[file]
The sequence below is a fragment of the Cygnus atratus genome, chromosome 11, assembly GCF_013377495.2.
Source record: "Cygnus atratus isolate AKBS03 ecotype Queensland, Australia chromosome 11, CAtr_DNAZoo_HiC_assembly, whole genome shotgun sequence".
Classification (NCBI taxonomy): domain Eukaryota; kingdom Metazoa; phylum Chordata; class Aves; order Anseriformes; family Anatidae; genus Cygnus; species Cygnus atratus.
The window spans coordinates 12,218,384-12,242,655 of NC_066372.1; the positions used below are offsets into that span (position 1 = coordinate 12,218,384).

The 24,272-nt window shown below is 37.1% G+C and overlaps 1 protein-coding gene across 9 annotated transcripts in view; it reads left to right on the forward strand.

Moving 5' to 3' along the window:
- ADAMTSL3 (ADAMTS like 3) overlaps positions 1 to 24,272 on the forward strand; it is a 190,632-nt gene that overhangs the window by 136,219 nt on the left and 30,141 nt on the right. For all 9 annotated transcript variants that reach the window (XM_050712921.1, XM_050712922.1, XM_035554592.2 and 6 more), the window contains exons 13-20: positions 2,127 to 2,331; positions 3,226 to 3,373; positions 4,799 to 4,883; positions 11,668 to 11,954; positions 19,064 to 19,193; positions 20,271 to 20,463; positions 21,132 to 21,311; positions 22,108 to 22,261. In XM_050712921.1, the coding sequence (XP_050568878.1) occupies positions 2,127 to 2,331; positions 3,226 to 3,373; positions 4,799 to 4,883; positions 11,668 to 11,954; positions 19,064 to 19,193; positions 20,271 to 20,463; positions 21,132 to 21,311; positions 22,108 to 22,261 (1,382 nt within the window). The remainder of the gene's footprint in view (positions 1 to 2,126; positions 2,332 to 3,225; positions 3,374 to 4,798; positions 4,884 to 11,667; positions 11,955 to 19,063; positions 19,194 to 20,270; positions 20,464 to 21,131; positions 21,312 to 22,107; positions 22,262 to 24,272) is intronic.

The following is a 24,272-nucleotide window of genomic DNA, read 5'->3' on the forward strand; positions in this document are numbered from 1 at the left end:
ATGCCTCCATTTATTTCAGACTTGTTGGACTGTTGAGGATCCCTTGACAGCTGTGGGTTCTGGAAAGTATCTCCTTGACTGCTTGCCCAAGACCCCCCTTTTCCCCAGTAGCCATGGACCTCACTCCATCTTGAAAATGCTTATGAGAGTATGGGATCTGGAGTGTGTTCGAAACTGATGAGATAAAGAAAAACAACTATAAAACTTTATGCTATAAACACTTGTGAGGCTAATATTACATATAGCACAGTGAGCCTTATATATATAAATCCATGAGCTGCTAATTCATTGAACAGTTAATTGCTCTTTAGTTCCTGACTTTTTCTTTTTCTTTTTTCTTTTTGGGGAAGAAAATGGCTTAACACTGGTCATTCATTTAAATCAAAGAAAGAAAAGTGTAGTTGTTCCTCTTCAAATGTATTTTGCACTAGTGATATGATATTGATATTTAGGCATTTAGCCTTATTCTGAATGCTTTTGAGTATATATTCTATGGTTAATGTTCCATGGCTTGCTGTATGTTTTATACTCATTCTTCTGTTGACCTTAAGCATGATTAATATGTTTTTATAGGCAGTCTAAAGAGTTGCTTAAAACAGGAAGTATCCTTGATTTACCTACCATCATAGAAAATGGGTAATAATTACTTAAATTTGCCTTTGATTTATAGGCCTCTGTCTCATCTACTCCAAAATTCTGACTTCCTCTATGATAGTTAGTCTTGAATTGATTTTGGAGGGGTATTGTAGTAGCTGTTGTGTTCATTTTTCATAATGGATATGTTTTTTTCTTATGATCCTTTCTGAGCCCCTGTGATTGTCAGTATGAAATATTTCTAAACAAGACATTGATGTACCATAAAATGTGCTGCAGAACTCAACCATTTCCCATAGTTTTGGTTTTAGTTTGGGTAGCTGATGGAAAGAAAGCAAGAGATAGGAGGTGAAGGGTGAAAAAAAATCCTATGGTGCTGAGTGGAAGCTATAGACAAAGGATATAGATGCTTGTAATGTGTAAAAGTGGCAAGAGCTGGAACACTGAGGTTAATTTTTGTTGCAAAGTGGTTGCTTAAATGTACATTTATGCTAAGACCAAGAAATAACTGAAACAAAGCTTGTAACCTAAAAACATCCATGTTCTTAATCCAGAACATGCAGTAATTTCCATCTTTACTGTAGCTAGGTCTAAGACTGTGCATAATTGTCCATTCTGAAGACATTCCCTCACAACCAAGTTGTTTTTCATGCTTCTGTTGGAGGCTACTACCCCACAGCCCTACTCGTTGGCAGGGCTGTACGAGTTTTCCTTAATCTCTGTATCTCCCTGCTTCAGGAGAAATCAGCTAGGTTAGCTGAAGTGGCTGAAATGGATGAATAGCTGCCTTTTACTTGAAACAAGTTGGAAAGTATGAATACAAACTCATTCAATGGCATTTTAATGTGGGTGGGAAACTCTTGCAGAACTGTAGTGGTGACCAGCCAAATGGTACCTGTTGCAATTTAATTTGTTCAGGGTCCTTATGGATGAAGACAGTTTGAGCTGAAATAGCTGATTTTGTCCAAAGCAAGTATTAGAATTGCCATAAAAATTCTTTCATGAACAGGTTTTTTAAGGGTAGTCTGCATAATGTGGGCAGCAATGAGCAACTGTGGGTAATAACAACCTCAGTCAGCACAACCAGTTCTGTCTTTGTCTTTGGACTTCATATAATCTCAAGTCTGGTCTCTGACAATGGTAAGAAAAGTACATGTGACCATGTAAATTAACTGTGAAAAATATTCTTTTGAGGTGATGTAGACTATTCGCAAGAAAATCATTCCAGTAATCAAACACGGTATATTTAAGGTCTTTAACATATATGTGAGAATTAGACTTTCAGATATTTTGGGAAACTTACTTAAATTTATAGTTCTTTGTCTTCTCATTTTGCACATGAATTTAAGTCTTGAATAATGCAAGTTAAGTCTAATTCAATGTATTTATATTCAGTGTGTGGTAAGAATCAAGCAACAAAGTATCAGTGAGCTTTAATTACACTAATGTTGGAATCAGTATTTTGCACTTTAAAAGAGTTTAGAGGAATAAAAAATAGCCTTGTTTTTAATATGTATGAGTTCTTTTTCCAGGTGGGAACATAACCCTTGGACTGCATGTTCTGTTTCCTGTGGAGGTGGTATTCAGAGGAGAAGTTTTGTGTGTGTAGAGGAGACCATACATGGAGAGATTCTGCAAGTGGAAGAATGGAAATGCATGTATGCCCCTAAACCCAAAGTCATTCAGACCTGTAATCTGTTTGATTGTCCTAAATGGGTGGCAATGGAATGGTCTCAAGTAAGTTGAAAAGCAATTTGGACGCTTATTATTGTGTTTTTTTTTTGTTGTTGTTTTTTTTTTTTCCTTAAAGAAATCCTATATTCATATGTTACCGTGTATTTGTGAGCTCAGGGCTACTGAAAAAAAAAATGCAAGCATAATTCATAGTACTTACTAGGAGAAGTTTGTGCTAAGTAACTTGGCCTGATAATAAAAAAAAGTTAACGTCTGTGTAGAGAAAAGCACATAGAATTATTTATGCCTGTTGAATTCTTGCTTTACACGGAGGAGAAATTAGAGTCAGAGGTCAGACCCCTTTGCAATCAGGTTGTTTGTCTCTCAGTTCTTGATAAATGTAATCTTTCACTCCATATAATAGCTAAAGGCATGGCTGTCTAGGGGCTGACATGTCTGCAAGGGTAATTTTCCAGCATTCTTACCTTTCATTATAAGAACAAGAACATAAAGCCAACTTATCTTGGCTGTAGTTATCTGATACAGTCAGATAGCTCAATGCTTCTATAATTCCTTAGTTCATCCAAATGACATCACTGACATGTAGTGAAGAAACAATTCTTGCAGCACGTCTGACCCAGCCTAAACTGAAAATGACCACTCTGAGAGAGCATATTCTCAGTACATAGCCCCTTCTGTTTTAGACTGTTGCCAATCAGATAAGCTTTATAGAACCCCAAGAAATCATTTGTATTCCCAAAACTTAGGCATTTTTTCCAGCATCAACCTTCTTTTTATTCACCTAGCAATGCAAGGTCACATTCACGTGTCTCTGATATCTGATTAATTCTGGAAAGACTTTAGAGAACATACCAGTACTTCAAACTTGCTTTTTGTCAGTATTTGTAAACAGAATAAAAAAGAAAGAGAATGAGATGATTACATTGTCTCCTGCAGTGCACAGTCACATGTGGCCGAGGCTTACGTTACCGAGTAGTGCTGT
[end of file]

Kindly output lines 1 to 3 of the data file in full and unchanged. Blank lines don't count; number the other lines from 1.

The sequence below is a fragment of the Cygnus atratus genome, chromosome 11, assembly GCF_013377495.2.
Source record: "Cygnus atratus isolate AKBS03 ecotype Queensland, Australia chromosome 11, CAtr_DNAZoo_HiC_assembly, whole genome shotgun sequence".
Classification (NCBI taxonomy): domain Eukaryota; kingdom Metazoa; phylum Chordata; class Aves; order Anseriformes; family Anatidae; genus Cygnus; species Cygnus atratus.